Information technology and data has become such a key component of doing business that threats to information management resources alone have the potential to bring any enterprise business to a halt.
Threats to data and network resources exist from malicious sources as well as unintentional user mistakes. IBM reports that in 2013 there were over 1.5 million cyber attacks in the United States.
The growing complexity of these attacks and the sheer growth in the volume of hacking attempts that enterprises face today are reaching epidemic proportions.
Defending enterprises against threats, attacks, and user mistakes that leak sensitive corporate data requires us to take a broader look at the concept of vulnerabilities, so that we can understand why attackers are able to compromise software and infiltrate corporate networks.
Basically, vulnerabilities enterprises face today include one or more of the following:
- Weak passwords
- Incorrect configuration of a system
- Unpatched software
- Unqualified or untrained users
- Insufficient security measures
- Incorrect operational procedures
- Ineffective or no BYOD policy implementation
Enterprise vulnerabilities, network weak points, and data security depend on a system to manage these potential threats, including managing proper access to network resources and mitigating the capability of internal and external user mistakes.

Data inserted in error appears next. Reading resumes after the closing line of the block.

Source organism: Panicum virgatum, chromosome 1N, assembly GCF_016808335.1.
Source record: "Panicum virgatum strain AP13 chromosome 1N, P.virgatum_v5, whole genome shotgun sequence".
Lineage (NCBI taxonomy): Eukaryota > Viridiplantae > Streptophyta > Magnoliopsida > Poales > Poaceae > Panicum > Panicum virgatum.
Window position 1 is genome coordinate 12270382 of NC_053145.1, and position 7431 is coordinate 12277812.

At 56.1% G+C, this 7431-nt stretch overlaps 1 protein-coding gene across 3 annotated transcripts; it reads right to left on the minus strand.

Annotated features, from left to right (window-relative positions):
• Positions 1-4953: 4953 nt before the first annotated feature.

Responding to Internal and External Data Security Threats
The world’s largest oil producer, Saudi company Aramco, was forced to shut down operations following a devastating virus that erased data from tens of thousands of network resources (reports state nearly 75% of its enterprise resources were affected). This incident should be a wake up call for enterprises throughout the world that internal and external data security is critical to ongoing business operations. The Aramco incident is reported to have been started by an internal individual with extended access to the network.
The Target data breach that exposed millions of customer financial records appears to have been triggered by stolen 3rd party contractor login credentials.
Managing data security in enterprises requires the proper approach to data security and vulnerability management by identifying possible vectors, classifying the existing threats to enterprise data, and limiting the access to information and resources internally and externally in the organization.
4 Key Areas for Enterprise Data Vulnerability
Enterprise vulnerabilities can be found in a number of areas in the organization. Information threats come in physical and digital form. Among them include:
Unprotected storage in a hardware system could lead to vulnerabilities. Managed PKI is used more and more often to help hardware vendors deploy digital certificates for hardware device security.
Along with certificate-based security for data encryption and access control, administrators should also consider the role that BYOD policies should play in their organization to protect network resources from external, possibly compromised devices infecting network resources.